The first academic investigations of trans cinema and media arose from feminist and queer scholarship. However, this scholarship often conceived of trans as an imagined position unconnected to the experiences of actually existing people. This ranged from theorizations of (cis) spectators’ ambivalent identifications with gendered viewing positions to analyzing trans representations as embodiments of queer and postmodern theory. In the last two decades, transgender studies has coalesced as a discipline, with its own academic journal, TSQ: Transgender Studies Quarterly, and conference, Trans*Studies. Transgender studies acknowledges trans people as speaking subjects rather than objects to be studied.1 In response to scholarship that investigated trans people as either specimens or imagined positions, Jacob Hale has laid out some of the field's ground rules (for trans and cis scholars alike): “Interrogate your own subject position”; “Don't totalize us”; and “Don't imagine that you can write about the trope of transsexuality … without writing about transsexual subjectivities, lives, experiences, embodiments.”2 During these same decades, trans people have become increasingly visible in popular media, and the amount of audiovisual work made by openly trans artists has grown exponentially. Many new theories and histories are emerging today at the intersections of trans studies and feminist media studies.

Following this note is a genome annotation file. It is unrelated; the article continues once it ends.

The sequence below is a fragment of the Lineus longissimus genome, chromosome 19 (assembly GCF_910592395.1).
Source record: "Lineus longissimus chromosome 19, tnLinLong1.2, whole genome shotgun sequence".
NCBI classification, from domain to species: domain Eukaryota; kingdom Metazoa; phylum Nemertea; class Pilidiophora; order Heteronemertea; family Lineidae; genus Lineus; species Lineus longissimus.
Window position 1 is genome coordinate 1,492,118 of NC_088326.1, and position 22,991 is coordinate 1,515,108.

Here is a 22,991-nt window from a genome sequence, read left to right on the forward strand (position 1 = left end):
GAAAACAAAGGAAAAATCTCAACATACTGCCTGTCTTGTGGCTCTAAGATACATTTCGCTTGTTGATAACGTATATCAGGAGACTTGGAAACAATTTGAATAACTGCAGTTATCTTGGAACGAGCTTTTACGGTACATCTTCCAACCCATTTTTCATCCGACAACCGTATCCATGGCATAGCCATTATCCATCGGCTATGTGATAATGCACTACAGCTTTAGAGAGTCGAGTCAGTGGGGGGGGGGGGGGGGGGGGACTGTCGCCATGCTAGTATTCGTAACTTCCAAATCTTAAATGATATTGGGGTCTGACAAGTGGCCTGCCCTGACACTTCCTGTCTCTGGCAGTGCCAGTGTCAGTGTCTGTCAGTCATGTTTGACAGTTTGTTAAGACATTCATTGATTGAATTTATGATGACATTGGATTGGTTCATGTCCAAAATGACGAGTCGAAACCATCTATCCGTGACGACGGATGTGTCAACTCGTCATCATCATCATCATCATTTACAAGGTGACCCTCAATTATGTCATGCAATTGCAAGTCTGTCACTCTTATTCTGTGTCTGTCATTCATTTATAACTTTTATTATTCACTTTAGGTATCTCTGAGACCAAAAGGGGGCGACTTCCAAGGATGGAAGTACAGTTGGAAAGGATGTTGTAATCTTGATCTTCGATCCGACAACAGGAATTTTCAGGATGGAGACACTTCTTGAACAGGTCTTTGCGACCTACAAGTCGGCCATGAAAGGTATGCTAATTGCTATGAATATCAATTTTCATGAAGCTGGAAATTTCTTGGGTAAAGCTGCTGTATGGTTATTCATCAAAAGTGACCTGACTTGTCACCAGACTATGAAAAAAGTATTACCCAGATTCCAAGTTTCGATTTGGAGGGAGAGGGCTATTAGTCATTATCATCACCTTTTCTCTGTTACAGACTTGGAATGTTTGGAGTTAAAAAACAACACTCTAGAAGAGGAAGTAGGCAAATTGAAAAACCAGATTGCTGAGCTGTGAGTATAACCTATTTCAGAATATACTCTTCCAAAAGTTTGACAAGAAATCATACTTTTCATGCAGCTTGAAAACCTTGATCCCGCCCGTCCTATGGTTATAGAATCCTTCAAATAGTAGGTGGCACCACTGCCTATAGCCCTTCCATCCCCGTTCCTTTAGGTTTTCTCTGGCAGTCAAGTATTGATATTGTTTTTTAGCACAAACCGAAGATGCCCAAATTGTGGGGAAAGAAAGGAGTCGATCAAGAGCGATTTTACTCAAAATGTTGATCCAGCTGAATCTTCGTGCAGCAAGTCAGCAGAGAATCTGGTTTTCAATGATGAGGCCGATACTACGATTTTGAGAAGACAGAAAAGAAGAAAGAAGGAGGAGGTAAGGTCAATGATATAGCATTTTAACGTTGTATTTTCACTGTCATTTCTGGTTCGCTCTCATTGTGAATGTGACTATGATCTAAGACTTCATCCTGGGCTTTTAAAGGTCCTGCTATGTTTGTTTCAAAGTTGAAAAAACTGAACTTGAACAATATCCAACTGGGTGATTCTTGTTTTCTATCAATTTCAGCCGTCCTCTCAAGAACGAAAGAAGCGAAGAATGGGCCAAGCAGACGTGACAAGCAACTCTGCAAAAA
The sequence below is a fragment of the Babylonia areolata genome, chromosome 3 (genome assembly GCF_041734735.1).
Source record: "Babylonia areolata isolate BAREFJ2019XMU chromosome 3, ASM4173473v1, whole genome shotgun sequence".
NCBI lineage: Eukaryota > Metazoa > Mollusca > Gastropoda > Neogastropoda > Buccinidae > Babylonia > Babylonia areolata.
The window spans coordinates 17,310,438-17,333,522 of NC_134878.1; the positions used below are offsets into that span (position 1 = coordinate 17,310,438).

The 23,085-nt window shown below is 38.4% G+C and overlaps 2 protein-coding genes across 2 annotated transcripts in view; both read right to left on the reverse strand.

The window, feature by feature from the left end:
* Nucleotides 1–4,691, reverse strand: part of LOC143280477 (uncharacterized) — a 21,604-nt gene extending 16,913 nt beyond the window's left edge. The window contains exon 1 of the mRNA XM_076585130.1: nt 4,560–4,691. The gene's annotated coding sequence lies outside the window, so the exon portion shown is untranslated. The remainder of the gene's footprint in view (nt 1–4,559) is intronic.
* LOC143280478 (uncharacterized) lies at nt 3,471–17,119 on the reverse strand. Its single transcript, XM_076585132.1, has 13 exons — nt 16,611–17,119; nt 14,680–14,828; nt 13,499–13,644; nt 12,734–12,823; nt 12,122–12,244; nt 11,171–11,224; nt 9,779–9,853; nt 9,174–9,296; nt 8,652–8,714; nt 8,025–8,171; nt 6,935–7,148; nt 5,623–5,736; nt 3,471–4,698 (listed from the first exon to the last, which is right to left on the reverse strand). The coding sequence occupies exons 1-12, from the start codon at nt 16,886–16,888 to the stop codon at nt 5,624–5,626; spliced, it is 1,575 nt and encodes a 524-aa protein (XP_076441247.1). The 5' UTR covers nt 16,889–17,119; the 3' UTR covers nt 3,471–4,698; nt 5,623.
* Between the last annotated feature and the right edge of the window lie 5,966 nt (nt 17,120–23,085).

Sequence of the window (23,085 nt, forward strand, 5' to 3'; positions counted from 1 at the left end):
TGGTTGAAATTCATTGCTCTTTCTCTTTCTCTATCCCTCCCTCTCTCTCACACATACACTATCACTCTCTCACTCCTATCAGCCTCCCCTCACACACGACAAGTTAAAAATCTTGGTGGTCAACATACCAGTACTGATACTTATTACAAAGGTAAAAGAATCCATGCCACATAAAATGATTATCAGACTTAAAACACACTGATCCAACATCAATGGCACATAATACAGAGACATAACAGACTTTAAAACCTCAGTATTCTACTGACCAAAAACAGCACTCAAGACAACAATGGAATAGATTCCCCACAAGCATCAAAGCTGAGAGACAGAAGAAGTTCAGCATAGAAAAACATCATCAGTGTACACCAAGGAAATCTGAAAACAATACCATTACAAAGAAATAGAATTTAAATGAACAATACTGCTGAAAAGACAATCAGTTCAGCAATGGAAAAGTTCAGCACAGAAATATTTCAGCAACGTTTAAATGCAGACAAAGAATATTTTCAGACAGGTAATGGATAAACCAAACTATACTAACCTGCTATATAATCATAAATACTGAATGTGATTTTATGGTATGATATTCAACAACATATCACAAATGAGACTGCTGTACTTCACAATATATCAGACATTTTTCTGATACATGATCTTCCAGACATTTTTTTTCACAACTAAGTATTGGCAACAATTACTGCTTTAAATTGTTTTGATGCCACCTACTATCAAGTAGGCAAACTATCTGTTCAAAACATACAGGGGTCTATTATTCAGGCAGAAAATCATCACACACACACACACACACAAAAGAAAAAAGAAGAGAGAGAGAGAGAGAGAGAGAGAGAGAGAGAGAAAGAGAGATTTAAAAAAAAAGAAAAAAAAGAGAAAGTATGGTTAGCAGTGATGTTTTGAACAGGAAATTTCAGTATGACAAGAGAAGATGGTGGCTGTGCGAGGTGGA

Activists began using “transgender” in the 1990s as an umbrella term for transsexuals, transvestites, and everyone else “who move[s] away from the gender they were assigned at birth.”3 Today, “transgender” and “trans” usually refer to people whose gender identity is at odds with the sex assigned them at birth, while “cisgender” or “cis” refers to people whose gender identity aligns with their assigned sex. However, some argue that trans (often written “trans*” or “trans-”) is better understood as process rather than fixed identity. For example, as Eva Hayward and Jami Weinstein write, “Trans* is not a thing or being, it is rather the processes through which thingness and beingness are constituted.”4